China is the country where battery swapping, which requires people to pay a monthly subscription to basically lease their EV’s battery, took off even though it flustered and failed elsewhere. The Chinese car buyer seems much more willing than the European or American to pay less up front, then keep paying instalments, which is why we’re not surprised to hear Mercedes is offering the extra-angle rear-wheel steering option in China through a subscription service model.
In case you didn’t know, any EQS has the hardware to provide 10 degrees of lock on the rear wheel. However, you only get 4.5 degrees of lock if you don’t specifically pay for this option and have the feature unlocked. And while in Europe you have to tick the option box when you buy the vehicle, in order to have the increased lock on the rear wheels, in China you can apparently just pay for one year, and then decide if you want to continue using the feature.
It’s not cheap either, at a reported almost 5,000 yuan, which equates to nearly $750 per year, basically more than in other markets where the same option costs the equivalent of $550 annually, and you can also opt to pay for three years in advance, in which case the cost per annum drops to around $350. In Germany, if you want to have the option permanently enabled, it costs the equivalent of just over $1,600, while in the US it is a standard feature on all EQS variants.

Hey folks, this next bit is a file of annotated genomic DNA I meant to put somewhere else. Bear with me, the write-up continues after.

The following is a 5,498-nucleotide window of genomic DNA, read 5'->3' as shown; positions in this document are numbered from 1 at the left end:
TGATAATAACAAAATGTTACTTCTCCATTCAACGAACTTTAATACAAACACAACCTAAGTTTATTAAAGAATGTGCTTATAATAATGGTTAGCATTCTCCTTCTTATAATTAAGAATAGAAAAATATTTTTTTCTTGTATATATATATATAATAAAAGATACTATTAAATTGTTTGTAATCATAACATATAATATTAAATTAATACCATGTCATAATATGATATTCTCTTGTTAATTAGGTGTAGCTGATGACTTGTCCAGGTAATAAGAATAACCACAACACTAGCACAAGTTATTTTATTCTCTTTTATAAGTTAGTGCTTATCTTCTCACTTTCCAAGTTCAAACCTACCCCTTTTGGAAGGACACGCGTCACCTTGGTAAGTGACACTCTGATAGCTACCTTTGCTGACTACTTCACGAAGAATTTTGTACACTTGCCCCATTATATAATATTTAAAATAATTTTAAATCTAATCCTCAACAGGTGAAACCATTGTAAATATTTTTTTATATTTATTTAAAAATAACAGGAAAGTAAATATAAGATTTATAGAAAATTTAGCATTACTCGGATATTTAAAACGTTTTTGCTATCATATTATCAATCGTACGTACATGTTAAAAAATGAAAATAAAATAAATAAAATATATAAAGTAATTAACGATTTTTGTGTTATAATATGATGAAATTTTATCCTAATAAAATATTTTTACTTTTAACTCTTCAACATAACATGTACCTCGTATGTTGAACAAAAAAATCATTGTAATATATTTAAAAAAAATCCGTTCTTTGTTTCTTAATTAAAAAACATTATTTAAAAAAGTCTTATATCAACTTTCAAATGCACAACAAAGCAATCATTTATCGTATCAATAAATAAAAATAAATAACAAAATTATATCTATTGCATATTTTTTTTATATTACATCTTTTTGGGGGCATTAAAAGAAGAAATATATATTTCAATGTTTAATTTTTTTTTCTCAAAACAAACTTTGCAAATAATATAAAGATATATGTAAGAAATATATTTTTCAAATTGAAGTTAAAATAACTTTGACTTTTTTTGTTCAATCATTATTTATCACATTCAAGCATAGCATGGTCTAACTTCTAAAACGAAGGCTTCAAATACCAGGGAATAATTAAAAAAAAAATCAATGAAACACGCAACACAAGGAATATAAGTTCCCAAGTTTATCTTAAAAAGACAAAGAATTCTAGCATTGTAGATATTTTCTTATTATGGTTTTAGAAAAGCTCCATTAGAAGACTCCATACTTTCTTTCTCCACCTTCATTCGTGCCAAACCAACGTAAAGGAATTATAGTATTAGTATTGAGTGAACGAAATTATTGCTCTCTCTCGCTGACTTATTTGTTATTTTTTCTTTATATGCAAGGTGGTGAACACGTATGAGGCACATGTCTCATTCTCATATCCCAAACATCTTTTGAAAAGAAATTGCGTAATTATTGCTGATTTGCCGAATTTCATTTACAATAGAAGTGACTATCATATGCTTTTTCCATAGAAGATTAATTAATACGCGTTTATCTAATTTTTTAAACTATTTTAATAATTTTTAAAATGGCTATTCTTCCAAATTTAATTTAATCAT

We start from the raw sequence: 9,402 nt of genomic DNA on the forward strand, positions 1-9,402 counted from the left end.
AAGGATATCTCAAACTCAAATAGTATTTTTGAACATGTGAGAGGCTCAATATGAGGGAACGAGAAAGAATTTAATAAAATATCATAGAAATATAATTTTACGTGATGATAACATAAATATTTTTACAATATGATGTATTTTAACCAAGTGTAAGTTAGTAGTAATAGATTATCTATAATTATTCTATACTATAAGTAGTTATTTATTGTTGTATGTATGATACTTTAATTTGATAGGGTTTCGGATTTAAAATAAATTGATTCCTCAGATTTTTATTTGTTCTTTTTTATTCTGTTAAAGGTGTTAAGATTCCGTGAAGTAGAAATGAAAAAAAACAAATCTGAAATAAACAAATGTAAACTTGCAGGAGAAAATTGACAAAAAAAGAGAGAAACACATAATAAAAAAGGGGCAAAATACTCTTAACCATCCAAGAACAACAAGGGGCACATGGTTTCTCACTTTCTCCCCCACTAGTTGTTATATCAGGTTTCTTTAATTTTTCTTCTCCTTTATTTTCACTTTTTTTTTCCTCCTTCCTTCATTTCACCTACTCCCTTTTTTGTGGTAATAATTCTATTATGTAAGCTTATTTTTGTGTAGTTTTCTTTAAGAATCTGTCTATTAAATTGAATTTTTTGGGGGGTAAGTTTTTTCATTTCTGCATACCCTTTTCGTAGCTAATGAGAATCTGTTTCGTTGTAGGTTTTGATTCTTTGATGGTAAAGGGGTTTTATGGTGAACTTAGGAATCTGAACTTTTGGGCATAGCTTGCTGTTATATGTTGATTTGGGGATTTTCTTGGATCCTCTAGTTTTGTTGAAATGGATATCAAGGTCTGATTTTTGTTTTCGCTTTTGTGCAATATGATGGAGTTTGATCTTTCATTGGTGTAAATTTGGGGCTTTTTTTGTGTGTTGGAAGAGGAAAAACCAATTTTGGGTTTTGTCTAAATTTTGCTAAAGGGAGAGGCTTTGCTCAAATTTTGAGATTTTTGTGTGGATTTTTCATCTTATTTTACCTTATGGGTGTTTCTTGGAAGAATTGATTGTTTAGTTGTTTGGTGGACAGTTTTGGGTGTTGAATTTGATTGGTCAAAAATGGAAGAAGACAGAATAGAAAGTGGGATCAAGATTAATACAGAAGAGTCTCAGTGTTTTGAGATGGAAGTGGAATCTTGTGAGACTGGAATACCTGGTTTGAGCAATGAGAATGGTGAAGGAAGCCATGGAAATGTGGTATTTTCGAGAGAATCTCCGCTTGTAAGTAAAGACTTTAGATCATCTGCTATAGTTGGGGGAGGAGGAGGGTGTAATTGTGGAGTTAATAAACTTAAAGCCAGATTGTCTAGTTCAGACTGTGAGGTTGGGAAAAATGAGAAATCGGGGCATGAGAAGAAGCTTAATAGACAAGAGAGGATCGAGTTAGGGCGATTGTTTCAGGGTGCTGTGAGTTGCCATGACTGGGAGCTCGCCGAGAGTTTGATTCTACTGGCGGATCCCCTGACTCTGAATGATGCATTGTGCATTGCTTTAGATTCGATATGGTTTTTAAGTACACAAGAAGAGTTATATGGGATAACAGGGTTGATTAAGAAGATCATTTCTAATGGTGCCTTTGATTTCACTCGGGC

And even if this feature is available via subscription in Europe, we really doubt many buyers opted to just have this feature temporarily given that the EQS is an expensive vehicle where an option of this cost won’t make a huge difference. Besides, it will be a good option to have on any EQS come resale time, so it really doesn’t make sense to buy an EQS without it – in fact, this is just an instance of Mercedes-Benz looking to make a quick extra buck off its EQS buyers and the fact that it’s standard in the US is telling of how the manufacturer sees the different markets where it’s present.